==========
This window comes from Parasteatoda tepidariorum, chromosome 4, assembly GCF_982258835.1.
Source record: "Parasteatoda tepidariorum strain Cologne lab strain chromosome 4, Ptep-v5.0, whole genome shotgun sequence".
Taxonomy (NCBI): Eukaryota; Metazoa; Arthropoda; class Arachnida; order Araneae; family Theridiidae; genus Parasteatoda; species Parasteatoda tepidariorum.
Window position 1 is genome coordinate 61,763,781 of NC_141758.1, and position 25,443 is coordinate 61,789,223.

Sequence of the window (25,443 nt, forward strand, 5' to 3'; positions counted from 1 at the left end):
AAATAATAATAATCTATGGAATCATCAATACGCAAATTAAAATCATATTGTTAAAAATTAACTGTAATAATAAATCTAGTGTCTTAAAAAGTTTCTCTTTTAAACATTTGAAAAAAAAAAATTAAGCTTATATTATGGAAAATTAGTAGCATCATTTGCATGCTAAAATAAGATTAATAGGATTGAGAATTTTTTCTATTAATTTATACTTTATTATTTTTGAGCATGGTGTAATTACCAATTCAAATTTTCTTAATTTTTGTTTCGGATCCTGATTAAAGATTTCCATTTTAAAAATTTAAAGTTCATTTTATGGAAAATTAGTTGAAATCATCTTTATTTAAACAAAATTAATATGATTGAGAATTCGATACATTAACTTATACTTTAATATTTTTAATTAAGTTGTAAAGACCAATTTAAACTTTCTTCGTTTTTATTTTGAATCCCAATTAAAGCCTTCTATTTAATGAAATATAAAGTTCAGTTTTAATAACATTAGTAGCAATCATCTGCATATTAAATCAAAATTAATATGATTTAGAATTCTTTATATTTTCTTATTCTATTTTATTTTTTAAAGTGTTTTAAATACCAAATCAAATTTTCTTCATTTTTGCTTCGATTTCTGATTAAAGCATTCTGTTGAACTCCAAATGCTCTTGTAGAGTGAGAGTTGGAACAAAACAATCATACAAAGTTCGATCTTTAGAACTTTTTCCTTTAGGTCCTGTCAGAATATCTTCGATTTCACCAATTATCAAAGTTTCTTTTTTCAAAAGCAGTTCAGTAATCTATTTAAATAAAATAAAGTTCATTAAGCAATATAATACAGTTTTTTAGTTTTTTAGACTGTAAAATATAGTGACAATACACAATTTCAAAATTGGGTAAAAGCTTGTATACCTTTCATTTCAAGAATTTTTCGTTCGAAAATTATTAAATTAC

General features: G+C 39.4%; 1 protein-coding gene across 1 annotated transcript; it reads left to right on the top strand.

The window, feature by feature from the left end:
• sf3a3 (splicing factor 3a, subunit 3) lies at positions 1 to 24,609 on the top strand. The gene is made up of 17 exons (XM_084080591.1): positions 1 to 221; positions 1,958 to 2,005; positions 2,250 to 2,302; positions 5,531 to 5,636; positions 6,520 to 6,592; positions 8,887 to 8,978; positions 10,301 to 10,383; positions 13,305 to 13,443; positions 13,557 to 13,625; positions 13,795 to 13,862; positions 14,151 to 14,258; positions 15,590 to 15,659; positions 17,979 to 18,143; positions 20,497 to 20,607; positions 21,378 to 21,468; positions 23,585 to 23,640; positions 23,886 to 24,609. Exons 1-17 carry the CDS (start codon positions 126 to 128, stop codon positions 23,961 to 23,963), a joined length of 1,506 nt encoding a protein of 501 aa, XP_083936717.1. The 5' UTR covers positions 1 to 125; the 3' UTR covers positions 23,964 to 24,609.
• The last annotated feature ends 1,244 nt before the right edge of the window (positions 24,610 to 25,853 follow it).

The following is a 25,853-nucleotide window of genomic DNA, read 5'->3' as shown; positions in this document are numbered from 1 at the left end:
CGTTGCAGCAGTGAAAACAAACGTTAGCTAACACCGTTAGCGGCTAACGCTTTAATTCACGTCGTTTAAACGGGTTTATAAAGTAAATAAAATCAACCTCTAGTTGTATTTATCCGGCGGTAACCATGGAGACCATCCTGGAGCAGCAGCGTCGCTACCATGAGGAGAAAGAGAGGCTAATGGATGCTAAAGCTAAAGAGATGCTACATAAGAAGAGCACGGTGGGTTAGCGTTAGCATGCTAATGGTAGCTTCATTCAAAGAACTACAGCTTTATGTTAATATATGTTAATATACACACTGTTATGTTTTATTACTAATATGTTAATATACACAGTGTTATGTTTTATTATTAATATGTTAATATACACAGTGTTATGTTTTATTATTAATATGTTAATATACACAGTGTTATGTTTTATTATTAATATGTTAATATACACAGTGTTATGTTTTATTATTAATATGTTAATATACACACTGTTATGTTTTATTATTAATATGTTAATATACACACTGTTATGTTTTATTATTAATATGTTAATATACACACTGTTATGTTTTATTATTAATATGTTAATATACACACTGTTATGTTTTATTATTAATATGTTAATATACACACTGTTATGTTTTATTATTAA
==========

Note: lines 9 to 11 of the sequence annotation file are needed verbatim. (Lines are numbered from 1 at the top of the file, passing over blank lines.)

• sf3a3 (splicing factor 3a, subunit 3) lies at positions 1 to 24,609 on the top strand. The gene is made up of 17 exons (XM_084080591.1): positions 1 to 221; positions 1,958 to 2,005; positions 2,250 to 2,302; positions 5,531 to 5,636; positions 6,520 to 6,592; positions 8,887 to 8,978; positions 10,301 to 10,383; positions 13,305 to 13,443; positions 13,557 to 13,625; positions 13,795 to 13,862; positions 14,151 to 14,258; positions 15,590 to 15,659; positions 17,979 to 18,143; positions 20,497 to 20,607; positions 21,378 to 21,468; positions 23,585 to 23,640; positions 23,886 to 24,609. Exons 1-17 carry the CDS (start codon positions 126 to 128, stop codon positions 23,961 to 23,963), a joined length of 1,506 nt encoding a protein of 501 aa, XP_083936717.1. The 5' UTR covers positions 1 to 125; the 3' UTR covers positions 23,964 to 24,609.
• The last annotated feature ends 1,244 nt before the right edge of the window (positions 24,610 to 25,853 follow it).

The following is a 25,853-nucleotide window of genomic DNA, read 5'->3' as shown; positions in this document are numbered from 1 at the left end: